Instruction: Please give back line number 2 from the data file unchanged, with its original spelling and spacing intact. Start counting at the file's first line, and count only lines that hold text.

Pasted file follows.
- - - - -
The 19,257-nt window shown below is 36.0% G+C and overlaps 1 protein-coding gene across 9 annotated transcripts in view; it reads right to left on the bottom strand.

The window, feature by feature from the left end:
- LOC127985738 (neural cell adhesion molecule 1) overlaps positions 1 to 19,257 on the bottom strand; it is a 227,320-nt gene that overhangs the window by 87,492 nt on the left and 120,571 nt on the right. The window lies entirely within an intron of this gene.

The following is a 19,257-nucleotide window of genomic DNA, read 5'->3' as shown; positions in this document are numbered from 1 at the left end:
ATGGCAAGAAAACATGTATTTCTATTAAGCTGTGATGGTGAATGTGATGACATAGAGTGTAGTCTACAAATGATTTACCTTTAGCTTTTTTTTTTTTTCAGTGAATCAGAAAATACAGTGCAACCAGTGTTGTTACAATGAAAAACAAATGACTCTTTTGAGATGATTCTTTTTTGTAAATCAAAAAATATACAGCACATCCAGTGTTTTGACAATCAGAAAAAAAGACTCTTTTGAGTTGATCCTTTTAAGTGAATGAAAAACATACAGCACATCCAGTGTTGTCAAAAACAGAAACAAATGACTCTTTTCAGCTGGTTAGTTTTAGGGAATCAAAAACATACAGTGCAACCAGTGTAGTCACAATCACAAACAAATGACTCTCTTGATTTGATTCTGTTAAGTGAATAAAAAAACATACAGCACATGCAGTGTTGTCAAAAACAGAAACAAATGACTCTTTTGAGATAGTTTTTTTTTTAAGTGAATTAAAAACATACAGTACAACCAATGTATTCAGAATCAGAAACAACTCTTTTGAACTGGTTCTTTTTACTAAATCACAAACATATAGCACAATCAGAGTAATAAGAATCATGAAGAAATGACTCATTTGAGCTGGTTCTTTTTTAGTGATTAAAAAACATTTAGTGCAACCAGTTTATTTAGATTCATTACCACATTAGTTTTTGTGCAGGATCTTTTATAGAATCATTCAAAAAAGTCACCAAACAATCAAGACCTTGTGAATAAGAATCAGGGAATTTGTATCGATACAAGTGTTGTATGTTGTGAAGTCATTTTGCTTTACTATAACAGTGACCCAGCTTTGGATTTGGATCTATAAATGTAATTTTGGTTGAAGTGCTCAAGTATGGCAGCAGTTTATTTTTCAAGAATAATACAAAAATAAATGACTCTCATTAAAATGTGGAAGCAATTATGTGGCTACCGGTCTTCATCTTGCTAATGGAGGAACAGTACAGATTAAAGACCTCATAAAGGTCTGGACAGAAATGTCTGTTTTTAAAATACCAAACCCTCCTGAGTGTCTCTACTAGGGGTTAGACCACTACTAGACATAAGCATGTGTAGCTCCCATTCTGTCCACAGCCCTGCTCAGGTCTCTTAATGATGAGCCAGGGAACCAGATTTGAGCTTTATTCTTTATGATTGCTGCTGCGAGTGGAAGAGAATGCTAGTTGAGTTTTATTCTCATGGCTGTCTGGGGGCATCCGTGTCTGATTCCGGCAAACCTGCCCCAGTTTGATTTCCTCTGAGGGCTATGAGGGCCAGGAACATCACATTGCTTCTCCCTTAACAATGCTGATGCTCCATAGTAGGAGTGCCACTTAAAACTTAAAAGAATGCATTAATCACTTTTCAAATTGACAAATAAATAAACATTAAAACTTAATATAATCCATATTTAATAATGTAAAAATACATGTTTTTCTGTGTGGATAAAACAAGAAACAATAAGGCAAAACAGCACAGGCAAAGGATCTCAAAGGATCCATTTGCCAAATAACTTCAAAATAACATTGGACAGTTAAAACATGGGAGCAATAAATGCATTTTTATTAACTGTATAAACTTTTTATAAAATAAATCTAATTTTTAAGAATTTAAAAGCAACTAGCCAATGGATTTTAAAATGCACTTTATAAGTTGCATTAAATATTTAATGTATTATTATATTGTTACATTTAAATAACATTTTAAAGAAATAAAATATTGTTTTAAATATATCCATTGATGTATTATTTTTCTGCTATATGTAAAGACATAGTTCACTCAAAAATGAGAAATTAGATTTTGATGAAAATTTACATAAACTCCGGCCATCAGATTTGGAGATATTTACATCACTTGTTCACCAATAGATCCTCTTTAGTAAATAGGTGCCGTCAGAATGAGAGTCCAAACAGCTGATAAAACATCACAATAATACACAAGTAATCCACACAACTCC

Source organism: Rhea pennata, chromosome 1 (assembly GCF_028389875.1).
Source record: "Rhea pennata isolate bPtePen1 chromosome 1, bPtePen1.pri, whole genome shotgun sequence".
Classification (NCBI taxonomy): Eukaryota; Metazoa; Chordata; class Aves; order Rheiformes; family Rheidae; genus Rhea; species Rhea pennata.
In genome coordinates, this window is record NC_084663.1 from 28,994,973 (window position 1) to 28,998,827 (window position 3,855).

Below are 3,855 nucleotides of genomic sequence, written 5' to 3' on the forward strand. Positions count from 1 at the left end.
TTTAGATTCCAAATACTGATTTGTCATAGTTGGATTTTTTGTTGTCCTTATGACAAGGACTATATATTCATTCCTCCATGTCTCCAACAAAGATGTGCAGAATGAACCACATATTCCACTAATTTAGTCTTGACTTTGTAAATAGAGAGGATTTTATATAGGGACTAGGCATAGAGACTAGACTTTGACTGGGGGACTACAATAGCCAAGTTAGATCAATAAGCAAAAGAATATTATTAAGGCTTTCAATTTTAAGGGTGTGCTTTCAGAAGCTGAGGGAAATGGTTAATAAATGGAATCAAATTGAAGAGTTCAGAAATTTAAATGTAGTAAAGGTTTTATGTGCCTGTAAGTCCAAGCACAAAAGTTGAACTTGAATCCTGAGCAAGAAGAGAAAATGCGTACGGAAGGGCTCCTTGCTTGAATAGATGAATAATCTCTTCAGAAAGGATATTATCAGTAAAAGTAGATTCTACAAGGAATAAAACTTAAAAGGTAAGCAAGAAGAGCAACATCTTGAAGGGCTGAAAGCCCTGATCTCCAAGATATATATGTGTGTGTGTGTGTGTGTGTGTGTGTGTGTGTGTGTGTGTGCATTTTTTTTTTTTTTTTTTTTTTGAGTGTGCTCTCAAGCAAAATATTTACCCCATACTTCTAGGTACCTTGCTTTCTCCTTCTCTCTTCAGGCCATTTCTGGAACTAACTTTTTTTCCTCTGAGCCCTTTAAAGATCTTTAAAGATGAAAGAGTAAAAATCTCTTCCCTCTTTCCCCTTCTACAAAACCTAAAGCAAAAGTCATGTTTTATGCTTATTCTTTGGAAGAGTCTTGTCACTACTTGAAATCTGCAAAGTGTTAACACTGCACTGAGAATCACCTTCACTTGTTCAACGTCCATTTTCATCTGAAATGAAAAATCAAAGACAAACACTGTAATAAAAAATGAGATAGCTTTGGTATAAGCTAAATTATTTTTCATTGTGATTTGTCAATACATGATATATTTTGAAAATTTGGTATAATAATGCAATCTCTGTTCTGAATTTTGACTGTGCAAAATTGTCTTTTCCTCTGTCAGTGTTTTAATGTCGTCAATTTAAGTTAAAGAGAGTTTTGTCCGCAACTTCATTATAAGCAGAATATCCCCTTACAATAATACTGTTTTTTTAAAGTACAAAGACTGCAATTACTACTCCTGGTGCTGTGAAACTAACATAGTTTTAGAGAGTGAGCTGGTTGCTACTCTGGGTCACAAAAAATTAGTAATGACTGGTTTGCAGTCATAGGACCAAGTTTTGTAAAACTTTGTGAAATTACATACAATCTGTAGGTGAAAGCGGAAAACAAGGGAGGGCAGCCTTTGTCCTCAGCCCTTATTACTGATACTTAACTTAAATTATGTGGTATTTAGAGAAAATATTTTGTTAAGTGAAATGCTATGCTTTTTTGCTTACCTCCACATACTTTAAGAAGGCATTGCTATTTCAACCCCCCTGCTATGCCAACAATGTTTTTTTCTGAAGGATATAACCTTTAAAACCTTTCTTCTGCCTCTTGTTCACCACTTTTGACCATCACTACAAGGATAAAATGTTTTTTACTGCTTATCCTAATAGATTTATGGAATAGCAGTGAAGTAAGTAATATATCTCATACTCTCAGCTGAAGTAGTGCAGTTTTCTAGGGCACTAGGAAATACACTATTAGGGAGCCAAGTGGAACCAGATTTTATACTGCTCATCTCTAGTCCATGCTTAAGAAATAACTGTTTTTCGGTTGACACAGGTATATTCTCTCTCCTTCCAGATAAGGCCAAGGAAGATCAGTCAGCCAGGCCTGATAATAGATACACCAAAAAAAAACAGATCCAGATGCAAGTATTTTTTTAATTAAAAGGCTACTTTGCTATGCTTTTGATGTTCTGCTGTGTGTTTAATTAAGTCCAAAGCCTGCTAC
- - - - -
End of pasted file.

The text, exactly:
The window, feature by feature from the left end: